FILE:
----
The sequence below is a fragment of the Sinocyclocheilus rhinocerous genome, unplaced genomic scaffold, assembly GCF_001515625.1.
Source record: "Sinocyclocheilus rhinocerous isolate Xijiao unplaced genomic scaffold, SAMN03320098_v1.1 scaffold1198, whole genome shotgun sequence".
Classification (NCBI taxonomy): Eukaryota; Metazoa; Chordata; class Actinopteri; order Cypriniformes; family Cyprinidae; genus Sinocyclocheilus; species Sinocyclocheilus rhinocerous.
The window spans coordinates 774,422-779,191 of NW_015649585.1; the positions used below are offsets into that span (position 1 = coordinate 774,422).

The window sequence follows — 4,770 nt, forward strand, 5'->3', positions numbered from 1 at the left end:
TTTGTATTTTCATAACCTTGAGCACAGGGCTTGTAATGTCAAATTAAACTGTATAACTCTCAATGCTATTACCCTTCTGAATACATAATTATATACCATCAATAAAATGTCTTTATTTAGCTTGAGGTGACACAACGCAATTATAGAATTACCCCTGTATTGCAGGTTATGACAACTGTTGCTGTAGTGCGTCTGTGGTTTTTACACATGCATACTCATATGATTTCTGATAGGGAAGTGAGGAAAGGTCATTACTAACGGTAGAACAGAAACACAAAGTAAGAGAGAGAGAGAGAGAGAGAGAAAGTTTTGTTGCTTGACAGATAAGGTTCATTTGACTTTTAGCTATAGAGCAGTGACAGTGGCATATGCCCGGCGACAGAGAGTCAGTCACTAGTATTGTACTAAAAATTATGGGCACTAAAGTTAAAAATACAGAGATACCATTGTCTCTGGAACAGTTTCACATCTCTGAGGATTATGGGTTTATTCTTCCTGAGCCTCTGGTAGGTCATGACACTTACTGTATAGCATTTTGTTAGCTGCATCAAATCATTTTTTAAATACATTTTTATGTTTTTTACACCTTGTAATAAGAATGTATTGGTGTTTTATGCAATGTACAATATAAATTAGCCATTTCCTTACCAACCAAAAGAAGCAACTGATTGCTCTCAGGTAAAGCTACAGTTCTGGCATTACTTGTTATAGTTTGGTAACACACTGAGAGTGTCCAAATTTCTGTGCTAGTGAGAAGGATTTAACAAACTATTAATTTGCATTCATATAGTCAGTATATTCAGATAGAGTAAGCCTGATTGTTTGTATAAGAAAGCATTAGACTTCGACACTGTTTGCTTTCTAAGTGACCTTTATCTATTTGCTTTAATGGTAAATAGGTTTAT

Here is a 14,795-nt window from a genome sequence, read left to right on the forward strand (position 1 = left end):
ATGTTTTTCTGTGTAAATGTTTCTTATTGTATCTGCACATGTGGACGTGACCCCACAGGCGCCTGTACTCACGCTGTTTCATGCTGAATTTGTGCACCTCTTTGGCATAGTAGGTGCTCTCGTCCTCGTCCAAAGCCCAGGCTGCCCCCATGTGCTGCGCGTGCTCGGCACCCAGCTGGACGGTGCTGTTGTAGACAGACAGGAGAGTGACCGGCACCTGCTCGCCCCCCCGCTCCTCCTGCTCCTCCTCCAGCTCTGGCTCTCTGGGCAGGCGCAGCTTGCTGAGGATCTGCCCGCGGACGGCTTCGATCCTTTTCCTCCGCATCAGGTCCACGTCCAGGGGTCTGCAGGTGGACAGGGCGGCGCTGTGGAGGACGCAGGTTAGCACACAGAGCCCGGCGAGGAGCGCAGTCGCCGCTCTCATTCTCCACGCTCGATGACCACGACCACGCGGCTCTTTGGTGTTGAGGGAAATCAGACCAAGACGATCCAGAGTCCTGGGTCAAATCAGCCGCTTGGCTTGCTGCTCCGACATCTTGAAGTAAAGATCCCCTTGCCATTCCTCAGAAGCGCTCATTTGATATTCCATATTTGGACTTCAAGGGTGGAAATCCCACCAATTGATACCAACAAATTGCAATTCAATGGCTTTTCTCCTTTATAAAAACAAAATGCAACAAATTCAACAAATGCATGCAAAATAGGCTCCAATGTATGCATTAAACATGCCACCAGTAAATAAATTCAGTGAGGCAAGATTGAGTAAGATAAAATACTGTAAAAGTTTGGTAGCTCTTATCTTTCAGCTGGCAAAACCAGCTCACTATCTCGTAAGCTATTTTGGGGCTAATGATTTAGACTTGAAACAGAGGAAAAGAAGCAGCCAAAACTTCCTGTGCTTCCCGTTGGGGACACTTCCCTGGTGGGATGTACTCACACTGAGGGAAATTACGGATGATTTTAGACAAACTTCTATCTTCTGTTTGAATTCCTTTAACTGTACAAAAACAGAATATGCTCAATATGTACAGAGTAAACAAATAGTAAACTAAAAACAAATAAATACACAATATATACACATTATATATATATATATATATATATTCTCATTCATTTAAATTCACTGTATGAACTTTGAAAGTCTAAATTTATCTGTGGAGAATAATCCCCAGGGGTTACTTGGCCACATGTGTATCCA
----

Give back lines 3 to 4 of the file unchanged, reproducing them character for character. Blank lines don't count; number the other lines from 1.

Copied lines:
Classification (NCBI taxonomy): Eukaryota; Metazoa; Chordata; class Actinopteri; order Cypriniformes; family Cyprinidae; genus Sinocyclocheilus; species Sinocyclocheilus rhinocerous.
The window spans coordinates 774,422-779,191 of NW_015649585.1; the positions used below are offsets into that span (position 1 = coordinate 774,422).